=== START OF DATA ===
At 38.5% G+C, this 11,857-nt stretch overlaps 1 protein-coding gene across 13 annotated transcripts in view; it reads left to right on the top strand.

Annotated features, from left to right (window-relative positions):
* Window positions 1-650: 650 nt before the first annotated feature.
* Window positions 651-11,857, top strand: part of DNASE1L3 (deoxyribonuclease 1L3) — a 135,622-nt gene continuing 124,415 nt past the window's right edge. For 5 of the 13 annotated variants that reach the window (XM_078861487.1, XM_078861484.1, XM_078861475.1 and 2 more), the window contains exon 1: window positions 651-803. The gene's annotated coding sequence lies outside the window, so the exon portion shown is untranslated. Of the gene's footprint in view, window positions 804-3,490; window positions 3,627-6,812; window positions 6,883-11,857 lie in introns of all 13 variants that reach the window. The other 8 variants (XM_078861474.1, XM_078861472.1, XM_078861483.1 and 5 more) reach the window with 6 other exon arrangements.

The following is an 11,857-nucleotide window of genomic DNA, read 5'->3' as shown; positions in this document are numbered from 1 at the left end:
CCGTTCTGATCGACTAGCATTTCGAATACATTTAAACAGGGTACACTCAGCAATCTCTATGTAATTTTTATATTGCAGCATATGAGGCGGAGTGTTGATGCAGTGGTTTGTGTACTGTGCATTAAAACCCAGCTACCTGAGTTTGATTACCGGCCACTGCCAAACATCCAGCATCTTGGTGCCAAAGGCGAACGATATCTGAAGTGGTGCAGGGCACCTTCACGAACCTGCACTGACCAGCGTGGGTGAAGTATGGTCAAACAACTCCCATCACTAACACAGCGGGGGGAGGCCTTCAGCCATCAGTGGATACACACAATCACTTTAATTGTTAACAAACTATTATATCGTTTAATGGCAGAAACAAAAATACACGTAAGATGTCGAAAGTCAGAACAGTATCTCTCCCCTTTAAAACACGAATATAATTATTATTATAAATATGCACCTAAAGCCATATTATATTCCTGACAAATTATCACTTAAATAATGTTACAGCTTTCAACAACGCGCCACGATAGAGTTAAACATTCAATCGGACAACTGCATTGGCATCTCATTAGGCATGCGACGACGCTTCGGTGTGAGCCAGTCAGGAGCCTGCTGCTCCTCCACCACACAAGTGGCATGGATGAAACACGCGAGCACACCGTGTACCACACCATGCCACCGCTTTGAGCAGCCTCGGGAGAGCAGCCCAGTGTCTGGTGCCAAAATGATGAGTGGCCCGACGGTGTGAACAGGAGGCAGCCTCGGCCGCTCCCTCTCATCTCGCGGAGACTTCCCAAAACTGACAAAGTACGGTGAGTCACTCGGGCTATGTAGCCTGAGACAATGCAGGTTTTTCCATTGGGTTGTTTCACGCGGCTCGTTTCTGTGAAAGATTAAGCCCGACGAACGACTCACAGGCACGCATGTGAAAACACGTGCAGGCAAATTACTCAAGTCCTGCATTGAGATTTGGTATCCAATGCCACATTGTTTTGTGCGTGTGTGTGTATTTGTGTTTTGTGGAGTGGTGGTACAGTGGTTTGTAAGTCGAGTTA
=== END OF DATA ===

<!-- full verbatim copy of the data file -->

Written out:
At 38.5% G+C, this 11,857-nt stretch overlaps 1 protein-coding gene across 13 annotated transcripts in view; it reads left to right on the top strand.

Annotated features, from left to right (window-relative positions):
* Window positions 1-650: 650 nt before the first annotated feature.
* Window positions 651-11,857, top strand: part of DNASE1L3 (deoxyribonuclease 1L3) — a 135,622-nt gene continuing 124,415 nt past the window's right edge. For 5 of the 13 annotated variants that reach the window (XM_078861487.1, XM_078861484.1, XM_078861475.1 and 2 more), the window contains exon 1: window positions 651-803. The gene's annotated coding sequence lies outside the window, so the exon portion shown is untranslated. Of the gene's footprint in view, window positions 804-3,490; window positions 3,627-6,812; window positions 6,883-11,857 lie in introns of all 13 variants that reach the window. The other 8 variants (XM_078861474.1, XM_078861472.1, XM_078861483.1 and 5 more) reach the window with 6 other exon arrangements.

The following is an 11,857-nucleotide window of genomic DNA, read 5'->3' as shown; positions in this document are numbered from 1 at the left end:
CCGTTCTGATCGACTAGCATTTCGAATACATTTAAACAGGGTACACTCAGCAATCTCTATGTAATTTTTATATTGCAGCATATGAGGCGGAGTGTTGATGCAGTGGTTTGTGTACTGTGCATTAAAACCCAGCTACCTGAGTTTGATTACCGGCCACTGCCAAACATCCAGCATCTTGGTGCCAAAGGCGAACGATATCTGAAGTGGTGCAGGGCACCTTCACGAACCTGCACTGACCAGCGTGGGTGAAGTATGGTCAAACAACTCCCATCACTAACACAGCGGGGGGAGGCCTTCAGCCATCAGTGGATACACACAATCACTTTAATTGTTAACAAACTATTATATCGTTTAATGGCAGAAACAAAAATACACGTAAGATGTCGAAAGTCAGAACAGTATCTCTCCCCTTTAAAACACGAATATAATTATTATTATAAATATGCACCTAAAGCCATATTATATTCCTGACAAATTATCACTTAAATAATGTTACAGCTTTCAACAACGCGCCACGATAGAGTTAAACATTCAATCGGACAACTGCATTGGCATCTCATTAGGCATGCGACGACGCTTCGGTGTGAGCCAGTCAGGAGCCTGCTGCTCCTCCACCACACAAGTGGCATGGATGAAACACGCGAGCACACCGTGTACCACACCATGCCACCGCTTTGAGCAGCCTCGGGAGAGCAGCCCAGTGTCTGGTGCCAAAATGATGAGTGGCCCGACGGTGTGAACAGGAGGCAGCCTCGGCCGCTCCCTCTCATCTCGCGGAGACTTCCCAAAACTGACAAAGTACGGTGAGTCACTCGGGCTATGTAGCCTGAGACAATGCAGGTTTTTCCATTGGGTTGTTTCACGCGGCTCGTTTCTGTGAAAGATTAAGCCCGACGAACGACTCACAGGCACGCATGTGAAAACACGTGCAGGCAAATTACTCAAGTCCTGCATTGAGATTTGGTATCCAATGCCACATTGTTTTGTGCGTGTGTGTGTATTTGTGTTTTGTGGAGTGGTGGTACAGTGGTTTGTAAGTCGAGTTA